Advanced cancer patient Brian McCloskey shared the 17 treatment options that have been identified for him by various sources, including Cancer Commons/xCures, CureMatch, and Massive Bio, and solicited input on the complex decision he is facing in prioritizing among them. Brian had reviewed these options with his oncologist, Dr. Rana McKay, and he shared her opinions.
Rising to the top of his shortlist from the 17 options were four preferred treatments:
- An androgen receptor (AR) degrader (ARV-766) which destroys AR expression, not just inhibits it, available through a clinical trial from Arvinas identified by Massive Bio. (Prostate cancer is driven by the hormone androgen. Many treatments for prostate cancer inhibit androgen production. This drug attacks androgen reception.) Brian’s genomic analysis shows high AR expression.
- An Antibody Drug Conjugate (ADC) targeting B7-H3. This is available through a Daichi clinical trial. Brian’s primary and met tumor RNA seq analysis (done by Rick Stanton with Tempus data) shows very high expressions of B7-H3. An ADC is a monoclonal antibody chemically linked to a drug. The monoclonal antibody binds to specific proteins or receptors found on the cancer cells, and spares healthy cells.
- Pluvicto, the newly approved radioactive nanoparticle drug that binds to Prostate Specific Membrane Antigen. Rana McKay has seen very strong responses to this drug among her patients. There are challenges with access right now.
- Cabazitaxel, a standard of care drug for men with metastatic castration-resistant prostate cancer. It is a type of chemotherapy called a microtubule inhibitor.
Bipolar androgen therapy, a treatment tailored for a patient who has become “castration-resistant” (deprived of androgen through drugs, yet PSA is rising), is also something Brian is considering. It has been very effective for his friend, advanced prostate cancer patient Bryce Olson.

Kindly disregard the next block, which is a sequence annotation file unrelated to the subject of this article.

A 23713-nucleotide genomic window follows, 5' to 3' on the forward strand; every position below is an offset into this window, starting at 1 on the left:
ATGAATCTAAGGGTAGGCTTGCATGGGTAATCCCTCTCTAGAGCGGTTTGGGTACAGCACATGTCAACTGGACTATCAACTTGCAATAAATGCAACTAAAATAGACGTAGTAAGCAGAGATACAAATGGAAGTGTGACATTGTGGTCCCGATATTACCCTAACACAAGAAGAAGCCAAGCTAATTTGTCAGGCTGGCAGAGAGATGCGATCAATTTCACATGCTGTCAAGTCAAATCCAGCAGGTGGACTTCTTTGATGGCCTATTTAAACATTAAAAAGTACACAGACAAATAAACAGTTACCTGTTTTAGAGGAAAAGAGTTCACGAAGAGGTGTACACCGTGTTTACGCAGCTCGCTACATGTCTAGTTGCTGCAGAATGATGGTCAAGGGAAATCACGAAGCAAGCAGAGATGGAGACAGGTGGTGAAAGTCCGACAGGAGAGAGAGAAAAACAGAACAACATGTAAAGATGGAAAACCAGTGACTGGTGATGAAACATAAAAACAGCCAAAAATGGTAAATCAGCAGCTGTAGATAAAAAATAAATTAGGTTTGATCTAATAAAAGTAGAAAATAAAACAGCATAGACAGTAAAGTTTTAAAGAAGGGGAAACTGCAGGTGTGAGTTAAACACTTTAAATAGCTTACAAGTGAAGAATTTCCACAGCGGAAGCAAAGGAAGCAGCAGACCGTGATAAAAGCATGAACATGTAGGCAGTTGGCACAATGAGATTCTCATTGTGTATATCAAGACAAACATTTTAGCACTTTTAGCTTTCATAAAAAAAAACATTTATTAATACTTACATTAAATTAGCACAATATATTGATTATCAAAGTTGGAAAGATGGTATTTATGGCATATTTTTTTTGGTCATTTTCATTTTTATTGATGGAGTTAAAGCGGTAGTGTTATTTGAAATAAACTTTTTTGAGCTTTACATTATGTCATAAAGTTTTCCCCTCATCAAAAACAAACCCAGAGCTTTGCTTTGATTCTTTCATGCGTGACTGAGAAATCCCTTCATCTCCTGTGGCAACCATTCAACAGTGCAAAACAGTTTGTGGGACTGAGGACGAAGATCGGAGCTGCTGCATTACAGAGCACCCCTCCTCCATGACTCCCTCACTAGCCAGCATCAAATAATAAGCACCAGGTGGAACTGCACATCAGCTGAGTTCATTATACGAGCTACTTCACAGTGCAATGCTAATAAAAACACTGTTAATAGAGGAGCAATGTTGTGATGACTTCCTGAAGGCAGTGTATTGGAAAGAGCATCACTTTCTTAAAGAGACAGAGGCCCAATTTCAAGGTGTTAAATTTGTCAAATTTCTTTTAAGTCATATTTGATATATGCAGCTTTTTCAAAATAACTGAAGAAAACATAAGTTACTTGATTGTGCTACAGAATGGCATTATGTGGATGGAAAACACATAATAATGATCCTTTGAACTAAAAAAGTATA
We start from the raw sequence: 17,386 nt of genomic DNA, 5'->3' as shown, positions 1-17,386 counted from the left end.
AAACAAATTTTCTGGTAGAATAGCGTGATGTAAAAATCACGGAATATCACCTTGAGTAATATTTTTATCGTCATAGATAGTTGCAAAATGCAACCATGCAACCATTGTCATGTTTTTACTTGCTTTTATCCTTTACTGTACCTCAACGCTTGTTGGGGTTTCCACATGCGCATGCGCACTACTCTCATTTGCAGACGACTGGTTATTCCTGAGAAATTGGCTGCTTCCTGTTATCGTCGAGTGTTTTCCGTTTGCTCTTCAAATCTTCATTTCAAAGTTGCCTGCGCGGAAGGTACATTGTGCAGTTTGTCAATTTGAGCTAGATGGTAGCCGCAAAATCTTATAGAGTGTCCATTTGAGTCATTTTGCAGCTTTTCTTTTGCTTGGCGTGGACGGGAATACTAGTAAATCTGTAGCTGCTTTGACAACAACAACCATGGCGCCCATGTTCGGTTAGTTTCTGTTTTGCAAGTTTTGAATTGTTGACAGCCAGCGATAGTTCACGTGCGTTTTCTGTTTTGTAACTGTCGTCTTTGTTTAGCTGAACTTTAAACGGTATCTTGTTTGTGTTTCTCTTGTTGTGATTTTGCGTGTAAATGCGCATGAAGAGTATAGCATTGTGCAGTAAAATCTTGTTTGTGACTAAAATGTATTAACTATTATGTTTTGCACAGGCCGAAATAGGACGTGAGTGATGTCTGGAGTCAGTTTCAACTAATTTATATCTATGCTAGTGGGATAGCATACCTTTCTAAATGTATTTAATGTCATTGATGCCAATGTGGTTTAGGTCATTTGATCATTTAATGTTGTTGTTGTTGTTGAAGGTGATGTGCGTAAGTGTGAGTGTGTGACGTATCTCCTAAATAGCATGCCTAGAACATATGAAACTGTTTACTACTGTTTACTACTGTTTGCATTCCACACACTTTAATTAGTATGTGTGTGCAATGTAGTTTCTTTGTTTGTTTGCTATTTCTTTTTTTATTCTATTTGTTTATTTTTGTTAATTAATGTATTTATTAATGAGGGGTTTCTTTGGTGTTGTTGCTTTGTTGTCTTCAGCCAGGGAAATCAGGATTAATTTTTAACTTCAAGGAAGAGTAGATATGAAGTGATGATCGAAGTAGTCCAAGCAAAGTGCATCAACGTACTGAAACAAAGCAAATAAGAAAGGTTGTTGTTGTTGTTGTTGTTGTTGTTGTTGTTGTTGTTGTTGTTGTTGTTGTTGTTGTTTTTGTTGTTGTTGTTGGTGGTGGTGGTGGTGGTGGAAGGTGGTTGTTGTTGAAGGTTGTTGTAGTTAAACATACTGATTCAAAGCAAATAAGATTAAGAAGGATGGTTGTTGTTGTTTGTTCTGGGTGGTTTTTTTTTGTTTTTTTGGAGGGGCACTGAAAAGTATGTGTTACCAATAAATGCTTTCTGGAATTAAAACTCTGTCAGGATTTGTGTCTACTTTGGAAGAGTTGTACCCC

Emma Shtivelman, PhD, Cancer Commons Chief Scientist, a molecular biologist who has much experience in making treatment recommendations, weighed in with her opinions about Brian’s treatment strategy and tactics. She was attracted to pathways that are different from the androgen receptor pathway, which has been drugged for Brian several ways already. She feels that CAR-T is a potentially valuable treatment option, as is PSMA targeting (Pluvicto), but that they are farther off in Brian’s future. Therefore, she favored the Antibody Drug Conjugate attacking B7-H3. She also liked the trial sponsor, Daichi, which is a leader in the field of making good Antibody Drug Conjugates.
The drug combination options were a concern for Rana McKay, due to toxicity and quality of life risks. Brad Power and Saed Sayad recommended lower dosages for each of the drugs in a drug combination. Brian wanted to see evidence for lower dosages. Brad said that is in the domain of experts (not clinical trial evidence), and suggested we tap a dosing expert.
- Do you know anyone who is an expert on dosing, especially as a way to reduce toxicity concerns in drug combinations?
- Would you like to join a group to talk about how we could create or find protocols (observational trials) that willing physicians could put their patients in to benefit them in real time, as opposed to 20 years from now, after you collect enough data?